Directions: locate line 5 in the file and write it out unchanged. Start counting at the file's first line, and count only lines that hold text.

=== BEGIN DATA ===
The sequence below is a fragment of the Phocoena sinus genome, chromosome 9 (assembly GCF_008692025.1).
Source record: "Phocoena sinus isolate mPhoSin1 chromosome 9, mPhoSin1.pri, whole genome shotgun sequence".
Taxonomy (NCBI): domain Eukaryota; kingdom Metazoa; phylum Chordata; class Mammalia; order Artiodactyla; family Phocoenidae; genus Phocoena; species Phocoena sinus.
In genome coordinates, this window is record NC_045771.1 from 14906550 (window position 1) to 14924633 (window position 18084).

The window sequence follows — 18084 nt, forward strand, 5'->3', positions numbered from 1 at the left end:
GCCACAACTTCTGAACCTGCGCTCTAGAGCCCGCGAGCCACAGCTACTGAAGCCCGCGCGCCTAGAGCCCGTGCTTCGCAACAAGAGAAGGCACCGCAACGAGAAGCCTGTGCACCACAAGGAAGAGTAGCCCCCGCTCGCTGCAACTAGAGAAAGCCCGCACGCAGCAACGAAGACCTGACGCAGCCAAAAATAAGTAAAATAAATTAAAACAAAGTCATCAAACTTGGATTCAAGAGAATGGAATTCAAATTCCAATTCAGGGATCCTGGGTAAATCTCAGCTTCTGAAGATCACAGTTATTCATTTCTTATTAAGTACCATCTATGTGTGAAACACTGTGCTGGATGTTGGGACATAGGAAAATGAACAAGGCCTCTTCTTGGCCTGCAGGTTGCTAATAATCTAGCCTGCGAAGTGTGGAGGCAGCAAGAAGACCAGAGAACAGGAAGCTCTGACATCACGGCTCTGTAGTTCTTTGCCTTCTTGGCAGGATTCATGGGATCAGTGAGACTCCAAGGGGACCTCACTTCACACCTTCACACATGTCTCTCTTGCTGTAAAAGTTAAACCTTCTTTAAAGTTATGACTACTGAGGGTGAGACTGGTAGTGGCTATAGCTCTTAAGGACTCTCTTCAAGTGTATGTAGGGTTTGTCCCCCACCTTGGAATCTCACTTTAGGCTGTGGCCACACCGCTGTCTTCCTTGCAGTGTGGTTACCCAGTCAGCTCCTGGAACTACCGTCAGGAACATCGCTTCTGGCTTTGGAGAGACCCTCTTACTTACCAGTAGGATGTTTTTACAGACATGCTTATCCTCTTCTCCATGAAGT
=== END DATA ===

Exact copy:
The window sequence follows — 18084 nt, forward strand, 5'->3', positions numbered from 1 at the left end: